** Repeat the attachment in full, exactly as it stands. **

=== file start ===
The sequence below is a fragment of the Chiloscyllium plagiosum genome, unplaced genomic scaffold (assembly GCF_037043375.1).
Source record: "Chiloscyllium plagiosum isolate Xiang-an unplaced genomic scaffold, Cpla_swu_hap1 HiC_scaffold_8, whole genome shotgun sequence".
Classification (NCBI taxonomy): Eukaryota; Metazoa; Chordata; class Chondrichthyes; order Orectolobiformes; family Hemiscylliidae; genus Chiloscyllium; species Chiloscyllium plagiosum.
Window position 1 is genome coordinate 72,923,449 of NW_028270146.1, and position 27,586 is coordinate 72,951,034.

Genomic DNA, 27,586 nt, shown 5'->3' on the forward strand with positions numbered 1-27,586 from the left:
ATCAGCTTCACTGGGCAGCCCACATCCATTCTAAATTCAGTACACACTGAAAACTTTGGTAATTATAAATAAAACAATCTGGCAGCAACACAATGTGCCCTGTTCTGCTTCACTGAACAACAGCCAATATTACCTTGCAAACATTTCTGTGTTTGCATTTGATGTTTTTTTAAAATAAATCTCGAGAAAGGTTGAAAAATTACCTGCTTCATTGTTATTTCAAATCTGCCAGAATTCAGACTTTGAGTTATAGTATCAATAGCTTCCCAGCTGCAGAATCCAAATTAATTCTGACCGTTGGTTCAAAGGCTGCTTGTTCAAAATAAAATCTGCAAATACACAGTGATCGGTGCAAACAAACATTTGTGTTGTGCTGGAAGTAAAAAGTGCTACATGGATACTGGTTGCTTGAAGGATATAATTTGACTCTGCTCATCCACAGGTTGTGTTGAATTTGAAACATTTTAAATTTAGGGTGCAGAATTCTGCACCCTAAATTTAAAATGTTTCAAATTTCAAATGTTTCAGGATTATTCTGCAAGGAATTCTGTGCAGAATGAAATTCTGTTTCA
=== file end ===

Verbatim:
The sequence below is a fragment of the Chiloscyllium plagiosum genome, unplaced genomic scaffold (assembly GCF_037043375.1).
Source record: "Chiloscyllium plagiosum isolate Xiang-an unplaced genomic scaffold, Cpla_swu_hap1 HiC_scaffold_8, whole genome shotgun sequence".
Classification (NCBI taxonomy): Eukaryota; Metazoa; Chordata; class Chondrichthyes; order Orectolobiformes; family Hemiscylliidae; genus Chiloscyllium; species Chiloscyllium plagiosum.
Window position 1 is genome coordinate 72,923,449 of NW_028270146.1, and position 27,586 is coordinate 72,951,034.

Genomic DNA, 27,586 nt, shown 5'->3' on the forward strand with positions numbered 1-27,586 from the left:
ATCAGCTTCACTGGGCAGCCCACATCCATTCTAAATTCAGTACACACTGAAAACTTTGGTAATTATAAATAAAACAATCTGGCAGCAACACAATGTGCCCTGTTCTGCTTCACTGAACAACAGCCAATATTACCTTGCAAACATTTCTGTGTTTGCATTTGATGTTTTTTTAAAATAAATCTCGAGAAAGGTTGAAAAATTACCTGCTTCATTGTTATTTCAAATCTGCCAGAATTCAGACTTTGAGTTATAGTATCAATAGCTTCCCAGCTGCAGAATCCAAATTAATTCTGACCGTTGGTTCAAAGGCTGCTTGTTCAAAATAAAATCTGCAAATACACAGTGATCGGTGCAAACAAACATTTGTGTTGTGCTGGAAGTAAAAAGTGCTACATGGATACTGGTTGCTTGAAGGATATAATTTGACTCTGCTCATCCACAGGTTGTGTTGAATTTGAAACATTTTAAATTTAGGGTGCAGAATTCTGCACCCTAAATTTAAAATGTTTCAAATTTCAAATGTTTCAGGATTATTCTGCAAGGAATTCTGTGCAGAATGAAATTCTGTTTCA